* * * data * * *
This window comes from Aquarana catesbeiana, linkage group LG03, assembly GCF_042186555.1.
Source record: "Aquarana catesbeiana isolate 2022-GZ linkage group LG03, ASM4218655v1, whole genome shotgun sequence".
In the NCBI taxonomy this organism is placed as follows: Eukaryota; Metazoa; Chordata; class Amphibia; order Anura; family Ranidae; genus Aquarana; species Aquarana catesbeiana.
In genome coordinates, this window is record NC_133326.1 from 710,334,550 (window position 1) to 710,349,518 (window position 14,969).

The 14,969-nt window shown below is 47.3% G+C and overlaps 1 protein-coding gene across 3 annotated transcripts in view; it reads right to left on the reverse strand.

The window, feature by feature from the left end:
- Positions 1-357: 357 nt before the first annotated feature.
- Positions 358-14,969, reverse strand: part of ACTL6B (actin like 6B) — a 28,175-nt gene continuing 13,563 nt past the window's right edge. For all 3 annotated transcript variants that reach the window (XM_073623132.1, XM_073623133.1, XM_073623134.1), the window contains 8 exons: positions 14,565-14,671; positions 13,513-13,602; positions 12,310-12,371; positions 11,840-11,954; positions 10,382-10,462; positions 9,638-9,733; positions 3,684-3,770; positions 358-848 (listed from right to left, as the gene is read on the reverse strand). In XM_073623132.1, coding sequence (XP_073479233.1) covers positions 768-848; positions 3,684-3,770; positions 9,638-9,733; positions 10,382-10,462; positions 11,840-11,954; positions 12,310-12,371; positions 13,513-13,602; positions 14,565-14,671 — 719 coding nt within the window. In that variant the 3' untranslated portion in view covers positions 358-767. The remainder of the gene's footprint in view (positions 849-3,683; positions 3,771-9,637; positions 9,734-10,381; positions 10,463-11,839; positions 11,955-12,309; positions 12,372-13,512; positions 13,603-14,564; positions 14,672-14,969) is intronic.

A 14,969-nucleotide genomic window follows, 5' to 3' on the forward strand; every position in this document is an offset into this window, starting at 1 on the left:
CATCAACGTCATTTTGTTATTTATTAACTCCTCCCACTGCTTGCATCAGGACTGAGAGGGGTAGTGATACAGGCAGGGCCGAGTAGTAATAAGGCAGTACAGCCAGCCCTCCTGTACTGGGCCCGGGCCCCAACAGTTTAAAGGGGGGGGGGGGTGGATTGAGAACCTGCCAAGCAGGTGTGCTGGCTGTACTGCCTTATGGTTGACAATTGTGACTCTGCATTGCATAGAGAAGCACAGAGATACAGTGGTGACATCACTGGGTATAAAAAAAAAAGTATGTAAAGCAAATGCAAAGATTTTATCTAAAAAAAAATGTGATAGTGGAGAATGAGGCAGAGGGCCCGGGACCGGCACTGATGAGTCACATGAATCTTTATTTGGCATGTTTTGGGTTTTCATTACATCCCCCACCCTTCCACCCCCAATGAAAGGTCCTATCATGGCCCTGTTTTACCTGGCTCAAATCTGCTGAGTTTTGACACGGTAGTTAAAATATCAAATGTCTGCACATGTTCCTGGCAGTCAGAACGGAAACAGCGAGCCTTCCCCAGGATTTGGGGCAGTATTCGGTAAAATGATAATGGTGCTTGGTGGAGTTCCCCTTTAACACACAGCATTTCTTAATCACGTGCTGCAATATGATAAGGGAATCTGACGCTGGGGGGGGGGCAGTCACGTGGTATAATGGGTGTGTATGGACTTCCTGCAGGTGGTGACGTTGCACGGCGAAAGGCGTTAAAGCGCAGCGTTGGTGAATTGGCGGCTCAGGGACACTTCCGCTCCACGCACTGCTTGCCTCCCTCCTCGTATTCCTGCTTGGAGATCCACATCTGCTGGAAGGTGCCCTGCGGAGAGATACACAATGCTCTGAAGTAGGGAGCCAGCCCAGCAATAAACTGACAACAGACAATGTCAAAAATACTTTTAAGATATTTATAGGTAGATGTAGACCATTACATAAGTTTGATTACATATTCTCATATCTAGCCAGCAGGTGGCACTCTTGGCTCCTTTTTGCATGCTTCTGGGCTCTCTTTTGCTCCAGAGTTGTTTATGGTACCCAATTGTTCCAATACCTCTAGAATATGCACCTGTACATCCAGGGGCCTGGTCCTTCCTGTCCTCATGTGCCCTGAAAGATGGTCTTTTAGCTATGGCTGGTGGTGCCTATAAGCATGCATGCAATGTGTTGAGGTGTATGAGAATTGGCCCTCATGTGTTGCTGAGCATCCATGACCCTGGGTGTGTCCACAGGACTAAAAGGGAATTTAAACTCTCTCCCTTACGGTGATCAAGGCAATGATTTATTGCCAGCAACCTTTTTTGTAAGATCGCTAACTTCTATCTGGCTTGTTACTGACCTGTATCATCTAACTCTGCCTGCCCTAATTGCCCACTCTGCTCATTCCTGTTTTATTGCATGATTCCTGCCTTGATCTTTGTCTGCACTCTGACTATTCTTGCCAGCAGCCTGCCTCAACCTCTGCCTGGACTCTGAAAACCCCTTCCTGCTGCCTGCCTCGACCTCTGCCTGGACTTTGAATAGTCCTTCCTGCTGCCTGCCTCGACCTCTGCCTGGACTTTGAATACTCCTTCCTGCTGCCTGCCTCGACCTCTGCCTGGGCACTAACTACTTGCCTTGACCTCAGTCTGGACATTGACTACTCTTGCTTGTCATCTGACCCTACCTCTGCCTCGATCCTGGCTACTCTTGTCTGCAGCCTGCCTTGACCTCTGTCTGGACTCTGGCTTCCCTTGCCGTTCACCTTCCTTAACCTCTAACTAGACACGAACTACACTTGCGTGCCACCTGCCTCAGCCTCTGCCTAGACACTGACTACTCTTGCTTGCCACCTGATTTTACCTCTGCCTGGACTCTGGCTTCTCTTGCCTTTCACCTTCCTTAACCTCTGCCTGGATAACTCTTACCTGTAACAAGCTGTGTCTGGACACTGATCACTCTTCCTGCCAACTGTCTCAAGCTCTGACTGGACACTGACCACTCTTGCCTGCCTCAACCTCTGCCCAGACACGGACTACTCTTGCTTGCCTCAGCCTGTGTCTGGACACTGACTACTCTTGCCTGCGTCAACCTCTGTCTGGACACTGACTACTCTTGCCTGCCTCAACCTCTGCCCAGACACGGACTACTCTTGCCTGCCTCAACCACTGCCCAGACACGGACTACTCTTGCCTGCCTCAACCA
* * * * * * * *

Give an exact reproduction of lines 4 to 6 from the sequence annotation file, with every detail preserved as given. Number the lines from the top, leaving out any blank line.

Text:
In genome coordinates, this window is record NC_133326.1 from 710,334,550 (window position 1) to 710,349,518 (window position 14,969).

The 14,969-nt window shown below is 47.3% G+C and overlaps 1 protein-coding gene across 3 annotated transcripts in view; it reads right to left on the reverse strand.

The window, feature by feature from the left end: